Knowledge Base Article

Properties in SoapUI - case study

The possibility to use properties is a very important aspect in SoapUI automation. And although they are widely used they tend to be not very well understood. Indeed the name 'property' seems a little unfit for an element that (by all means) is presented by SmartBear as a variable to hold certain values for later use in the test execution cycle. For instance, one can have a 'sessionId' element to hold the current session string or one can have a 'cookie' element to hold some cookie value and so on.


1. Defining properties


Properties can be defined at the project level, at the test suite level, at the test case level or in a special properties step. For instance, in order to define or edit a property at the test case level one must click on the desired test case in the left hand navigator and then just select the 'Custom Properties' tab. This is similar for any test suite or project.


As said before there is also the possibility to use a special 'properties step'. This step must be created inside a certain test case thus its properties will only be available inside that particular test case.



2. Reading properties


2.1 Referencing in SoapUI steps


When wanting to reference a property, attention has to be paid to the level at which it was defined. There are different syntaxes that need to be written depending on it as presented in the table below:


Level at which it is defined
Example property name
Example request
Project level ${#Project#Property} Port http://myserver:${#Project#Port}
Test suite level ${#TestSuite#Property} Port http://myserver:${#TestSuite#Port}
Test case level ${#TestCase#Property} Port http://myserver:${#TestCase#Port}
Special properties step ${#Property} Port http://myserver:${#Port}


Following the above example, if one would have a project level property named Port with the value 8080, then that property could be used anywhere in the project by simply referencing it like ${#Project#Port}. Example:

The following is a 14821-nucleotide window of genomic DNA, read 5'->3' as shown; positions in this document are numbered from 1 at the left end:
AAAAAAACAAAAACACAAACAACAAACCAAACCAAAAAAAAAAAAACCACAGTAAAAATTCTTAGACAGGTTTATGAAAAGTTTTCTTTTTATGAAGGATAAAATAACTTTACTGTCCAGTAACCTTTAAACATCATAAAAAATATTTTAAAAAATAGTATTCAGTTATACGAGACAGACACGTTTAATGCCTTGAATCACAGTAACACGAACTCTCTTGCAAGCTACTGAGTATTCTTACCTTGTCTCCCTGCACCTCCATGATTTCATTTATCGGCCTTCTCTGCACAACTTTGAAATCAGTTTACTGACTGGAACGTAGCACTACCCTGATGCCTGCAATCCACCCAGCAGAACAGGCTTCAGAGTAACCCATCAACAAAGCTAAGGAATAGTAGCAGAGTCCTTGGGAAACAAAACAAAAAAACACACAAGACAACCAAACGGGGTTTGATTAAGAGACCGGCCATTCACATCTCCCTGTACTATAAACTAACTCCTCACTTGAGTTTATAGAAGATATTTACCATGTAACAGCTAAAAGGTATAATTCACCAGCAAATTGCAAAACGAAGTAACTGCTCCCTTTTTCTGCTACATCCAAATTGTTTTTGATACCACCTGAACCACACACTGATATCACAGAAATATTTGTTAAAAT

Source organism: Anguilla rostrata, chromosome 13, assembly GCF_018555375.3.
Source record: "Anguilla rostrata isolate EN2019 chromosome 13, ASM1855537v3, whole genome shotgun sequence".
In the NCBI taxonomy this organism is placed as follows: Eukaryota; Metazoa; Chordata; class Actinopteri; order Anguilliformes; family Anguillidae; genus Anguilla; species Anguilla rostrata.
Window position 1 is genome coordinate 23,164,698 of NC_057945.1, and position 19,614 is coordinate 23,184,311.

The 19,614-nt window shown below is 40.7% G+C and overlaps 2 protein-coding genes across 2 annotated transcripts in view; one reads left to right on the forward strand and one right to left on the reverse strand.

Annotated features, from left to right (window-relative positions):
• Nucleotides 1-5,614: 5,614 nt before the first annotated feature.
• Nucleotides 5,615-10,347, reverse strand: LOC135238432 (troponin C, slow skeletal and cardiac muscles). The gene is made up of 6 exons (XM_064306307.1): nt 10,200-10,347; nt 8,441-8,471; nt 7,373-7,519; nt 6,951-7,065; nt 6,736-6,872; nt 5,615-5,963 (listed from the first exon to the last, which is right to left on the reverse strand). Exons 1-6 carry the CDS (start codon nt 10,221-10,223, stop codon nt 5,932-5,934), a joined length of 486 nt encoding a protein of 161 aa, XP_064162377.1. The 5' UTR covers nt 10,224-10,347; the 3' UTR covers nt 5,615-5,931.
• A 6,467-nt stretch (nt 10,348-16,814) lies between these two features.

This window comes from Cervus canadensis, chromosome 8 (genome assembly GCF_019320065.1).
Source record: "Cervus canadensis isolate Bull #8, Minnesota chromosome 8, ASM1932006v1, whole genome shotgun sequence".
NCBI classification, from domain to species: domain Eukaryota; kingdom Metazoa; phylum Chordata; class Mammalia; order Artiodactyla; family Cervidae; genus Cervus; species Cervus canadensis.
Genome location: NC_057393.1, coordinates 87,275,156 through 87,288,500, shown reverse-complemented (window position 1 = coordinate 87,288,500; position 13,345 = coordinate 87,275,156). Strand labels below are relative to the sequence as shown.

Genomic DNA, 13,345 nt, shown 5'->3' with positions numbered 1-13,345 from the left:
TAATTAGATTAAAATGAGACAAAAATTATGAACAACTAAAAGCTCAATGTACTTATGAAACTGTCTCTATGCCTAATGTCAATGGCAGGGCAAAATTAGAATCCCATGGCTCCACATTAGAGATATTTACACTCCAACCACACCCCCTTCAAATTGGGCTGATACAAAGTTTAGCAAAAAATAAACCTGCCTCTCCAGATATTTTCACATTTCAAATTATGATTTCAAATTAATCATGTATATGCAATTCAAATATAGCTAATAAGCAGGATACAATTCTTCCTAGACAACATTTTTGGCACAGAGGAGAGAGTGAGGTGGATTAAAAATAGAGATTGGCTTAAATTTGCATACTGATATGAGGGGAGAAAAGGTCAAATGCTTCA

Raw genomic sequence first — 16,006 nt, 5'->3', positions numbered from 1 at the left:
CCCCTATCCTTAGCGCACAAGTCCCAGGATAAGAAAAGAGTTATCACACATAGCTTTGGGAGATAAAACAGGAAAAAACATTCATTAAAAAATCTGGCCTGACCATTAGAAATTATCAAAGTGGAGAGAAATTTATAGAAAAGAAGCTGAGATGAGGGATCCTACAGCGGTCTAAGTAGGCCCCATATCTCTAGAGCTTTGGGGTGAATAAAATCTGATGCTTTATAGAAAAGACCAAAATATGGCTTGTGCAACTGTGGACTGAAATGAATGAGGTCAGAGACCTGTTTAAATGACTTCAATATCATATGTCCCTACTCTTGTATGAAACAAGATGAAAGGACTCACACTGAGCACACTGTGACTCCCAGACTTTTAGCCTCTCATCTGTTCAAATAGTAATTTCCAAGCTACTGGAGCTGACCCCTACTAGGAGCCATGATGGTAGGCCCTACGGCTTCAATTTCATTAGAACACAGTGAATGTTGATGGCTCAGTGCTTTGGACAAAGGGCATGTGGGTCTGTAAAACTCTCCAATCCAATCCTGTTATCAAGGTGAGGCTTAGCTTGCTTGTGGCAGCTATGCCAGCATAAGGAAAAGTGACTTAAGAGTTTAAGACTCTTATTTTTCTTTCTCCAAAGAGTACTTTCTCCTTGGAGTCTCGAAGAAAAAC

When sending the request, the value of the ${#Project#Port} would be replaced by its value (in our example 8080).

2.2 Referencing in scripts


In order to read a property in a script the following syntax is required:


 * Notes:
 *   There are 4 properties defined at 4 levels: project, test suite, test case and special properties step level
 *   The special properties step is simply called 'Properties'
def stepProperty      = testRunner.testCase.getTestStepByName( "Properties" ).getPropertyValue( "myCustomProperty" )
def testCaseProperty  = testRunner.testCase.getPropertyValue( "myCustomProperty" )
def testSuiteProperty = testRunner.testCase.testSuite.getPropertyValue( "myCustomProperty" )
def projectProperty   = testRunner.testCase.testSuite.project.getPropertyValue( "myCustomProperty" )


3. Updating properties


Updating tests can be done using a groovy script or a special transfer property step. Both of the methods are simple and straightforward but for the purpuse of this article only a groovy script example will be shown:

 * Notes:
 *   This script changes 4 properties defined at 4 levels: project, test suite, test case and special properties step level
 *   The special properties step is simply called 'Properties'
testRunner.testCase.getTestStepByName( "Properties" ).setPropertyValue( "myCustomProperty", "newSpecialValue" )
testRunner.testCase.setPropertyValue( "myCustomProperty", "newTestCaseValue" )
testRunner.testCase.testSuite.setPropertyValue( "myCustomProperty", "newTestSuiteValue" )
testRunner.testCase.testSuite.project.setPropertyValue( "myCustomProperty", "newProjectValue" )


Published 3 years ago
Version 1.0

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